A pre-nuptial agreement (also called an ante-nuptial agreement) is an agreement entered into by a couple before they get married. In some cases a couple may enter into a post-nuptial agreement after they get married.
Pre-nuptial agreements vary according to each couple’s particular circumstances but generally they make provision for financial and property matters, and other issues, following the breakdown of the marriage. They can cover issues such as lump sum payments, pensions, maintenance and custody. A couple enters into an agreement in order to try and avoid a dispute if they separate. Some pre-nuptial agreements cover issues arising during the marriage. Under Section 113 of the Succession Act 1965 a spouse can renounce his/her legal right share in a pre-nuptial agreement.
Enforcing a pre-nuptial agreement
There is nothing in Irish law which stops a couple intending to marry from signing a pre-nuptial agreement. Such agreements can serve as guides for the courts in judicial separation and divorce cases, however, the courts are not obliged to enforce them.
Only pre-nuptial agreements entered into following independent legal advice for both parties are likely to be taken into account. The court would have to be satisfied that there had been a complete disclosure of assets before the agreement was signed. It is also advisable for the agreement to provide for reviews:
- If children are born
- If there is a major change in circumstances
Study Group on Pre-nuptial Agreements
In December 2006 the Government set up a group to study and report on the operation of the law with respect to pre-nuptial agreements since the introduction of divorce in 1996, taking into account constitutional requirements. In April 2007 the Report of the Study Group on Pre-nuptial Agreements (pdf) was published. The Study Group held that pre-nuptial agreements were enforceable and capable of variation under existing Irish legislation. The weight to be attached to an agreement is determined by the courts in the light of the requirement for proper provision and the relevant statutory criteria, for example, Section 20(2) of the Family Law (Divorce) Act 1996.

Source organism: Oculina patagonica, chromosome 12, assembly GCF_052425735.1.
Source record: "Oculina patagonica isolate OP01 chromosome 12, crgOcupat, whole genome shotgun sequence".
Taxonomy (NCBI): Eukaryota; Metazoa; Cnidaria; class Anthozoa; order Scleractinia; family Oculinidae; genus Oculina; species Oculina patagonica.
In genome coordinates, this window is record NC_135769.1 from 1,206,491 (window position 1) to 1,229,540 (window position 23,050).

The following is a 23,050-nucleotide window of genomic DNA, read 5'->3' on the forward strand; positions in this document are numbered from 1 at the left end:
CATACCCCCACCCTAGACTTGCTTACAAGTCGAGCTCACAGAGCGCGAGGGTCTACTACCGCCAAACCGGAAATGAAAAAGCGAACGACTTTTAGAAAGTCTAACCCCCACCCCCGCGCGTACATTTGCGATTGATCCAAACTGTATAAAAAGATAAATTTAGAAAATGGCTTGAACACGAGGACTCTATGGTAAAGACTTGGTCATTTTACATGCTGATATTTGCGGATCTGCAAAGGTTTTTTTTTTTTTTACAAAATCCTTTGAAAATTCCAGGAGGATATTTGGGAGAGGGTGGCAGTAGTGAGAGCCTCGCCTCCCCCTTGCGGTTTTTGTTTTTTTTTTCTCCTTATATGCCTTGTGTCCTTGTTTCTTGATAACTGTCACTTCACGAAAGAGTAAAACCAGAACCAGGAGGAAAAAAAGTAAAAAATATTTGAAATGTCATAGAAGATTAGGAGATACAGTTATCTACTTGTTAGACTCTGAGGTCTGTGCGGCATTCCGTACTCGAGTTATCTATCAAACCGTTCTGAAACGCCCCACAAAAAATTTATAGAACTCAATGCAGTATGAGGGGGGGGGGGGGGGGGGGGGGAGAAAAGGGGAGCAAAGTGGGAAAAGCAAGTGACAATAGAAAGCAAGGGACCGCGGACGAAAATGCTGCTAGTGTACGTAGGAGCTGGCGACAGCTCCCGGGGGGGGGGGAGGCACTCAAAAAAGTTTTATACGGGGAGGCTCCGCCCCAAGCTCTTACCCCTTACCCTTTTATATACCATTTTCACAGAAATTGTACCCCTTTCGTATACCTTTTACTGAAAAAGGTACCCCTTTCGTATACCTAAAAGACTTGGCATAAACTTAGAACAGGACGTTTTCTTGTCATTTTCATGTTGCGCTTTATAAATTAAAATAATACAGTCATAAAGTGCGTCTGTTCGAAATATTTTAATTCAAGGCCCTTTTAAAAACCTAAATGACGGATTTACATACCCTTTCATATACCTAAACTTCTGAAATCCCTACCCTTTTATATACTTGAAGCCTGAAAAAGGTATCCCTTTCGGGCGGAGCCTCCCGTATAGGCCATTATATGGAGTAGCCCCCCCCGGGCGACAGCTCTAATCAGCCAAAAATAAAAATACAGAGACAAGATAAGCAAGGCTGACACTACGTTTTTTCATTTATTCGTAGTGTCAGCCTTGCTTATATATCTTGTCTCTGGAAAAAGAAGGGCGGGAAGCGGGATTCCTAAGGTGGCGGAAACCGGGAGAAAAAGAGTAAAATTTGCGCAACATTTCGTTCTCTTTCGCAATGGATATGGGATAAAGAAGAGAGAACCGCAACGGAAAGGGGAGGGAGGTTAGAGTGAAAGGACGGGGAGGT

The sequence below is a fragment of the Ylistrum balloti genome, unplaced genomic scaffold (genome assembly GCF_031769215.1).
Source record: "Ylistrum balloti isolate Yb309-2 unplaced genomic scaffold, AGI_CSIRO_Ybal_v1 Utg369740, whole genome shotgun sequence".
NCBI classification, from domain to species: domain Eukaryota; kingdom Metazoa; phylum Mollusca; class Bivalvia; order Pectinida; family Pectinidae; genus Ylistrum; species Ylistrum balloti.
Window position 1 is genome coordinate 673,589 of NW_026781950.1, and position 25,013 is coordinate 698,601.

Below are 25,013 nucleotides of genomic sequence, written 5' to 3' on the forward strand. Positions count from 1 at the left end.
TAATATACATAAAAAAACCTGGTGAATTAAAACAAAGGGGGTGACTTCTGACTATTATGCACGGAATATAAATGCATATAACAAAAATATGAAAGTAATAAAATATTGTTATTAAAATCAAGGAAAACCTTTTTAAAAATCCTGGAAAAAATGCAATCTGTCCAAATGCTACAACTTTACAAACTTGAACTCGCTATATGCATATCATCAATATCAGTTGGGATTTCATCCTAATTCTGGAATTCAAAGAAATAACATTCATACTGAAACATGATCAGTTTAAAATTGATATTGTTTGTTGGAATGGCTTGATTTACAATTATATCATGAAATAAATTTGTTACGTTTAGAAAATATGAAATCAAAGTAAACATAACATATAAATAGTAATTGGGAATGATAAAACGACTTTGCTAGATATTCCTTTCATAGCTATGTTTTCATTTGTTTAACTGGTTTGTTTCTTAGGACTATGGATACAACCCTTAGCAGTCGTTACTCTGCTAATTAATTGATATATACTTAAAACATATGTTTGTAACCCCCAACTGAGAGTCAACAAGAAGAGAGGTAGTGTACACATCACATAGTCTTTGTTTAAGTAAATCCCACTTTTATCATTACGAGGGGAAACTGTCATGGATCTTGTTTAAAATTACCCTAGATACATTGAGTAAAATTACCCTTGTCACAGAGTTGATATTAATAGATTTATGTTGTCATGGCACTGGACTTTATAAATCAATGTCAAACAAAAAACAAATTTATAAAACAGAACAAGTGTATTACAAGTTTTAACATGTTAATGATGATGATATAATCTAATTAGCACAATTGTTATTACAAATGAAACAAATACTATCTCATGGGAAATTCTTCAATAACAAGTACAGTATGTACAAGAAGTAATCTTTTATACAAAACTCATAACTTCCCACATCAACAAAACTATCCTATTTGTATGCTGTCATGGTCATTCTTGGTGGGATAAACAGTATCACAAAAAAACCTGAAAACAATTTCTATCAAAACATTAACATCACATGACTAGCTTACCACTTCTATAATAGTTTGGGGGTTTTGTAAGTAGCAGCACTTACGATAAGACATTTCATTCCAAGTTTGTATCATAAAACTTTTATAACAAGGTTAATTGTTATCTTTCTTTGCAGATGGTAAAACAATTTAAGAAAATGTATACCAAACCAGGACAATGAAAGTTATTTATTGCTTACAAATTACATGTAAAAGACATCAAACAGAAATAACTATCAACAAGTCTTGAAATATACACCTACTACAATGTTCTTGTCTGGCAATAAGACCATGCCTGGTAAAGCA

The report recommended that pre-nuptial agreements be legislated for by way of introducing a new Section 16(2)A of the Family Law Act 1995 and new Section 20(3)A of the Family Law (Divorce) Act 1996 so that the courts would be required to have regard to existing pre-nuptial agreements when making ancillary relief orders in judicial separation and divorce proceedings. The report also recommended that the legislation should contain procedural guidelines. A pre-nuptial agreement would have to comply with general contractual principles and it recommended that for it to be an enforceable agreement it must be:
- In writing, signed and witnessed
- Made after each party has received separate legal advice
- Made with full disclosure of financial information
- Made not less than 28 days before the marriage
The report also recommended that pre-nuptial agreements be reviewable on death. This is so that a court may make financial provision for a surviving spouse who may be unfairly affected by the provisions of a pre-nuptial agreement on the death of the other spouse in certain circumstances.
The report’s recommendations have not yet been implemented.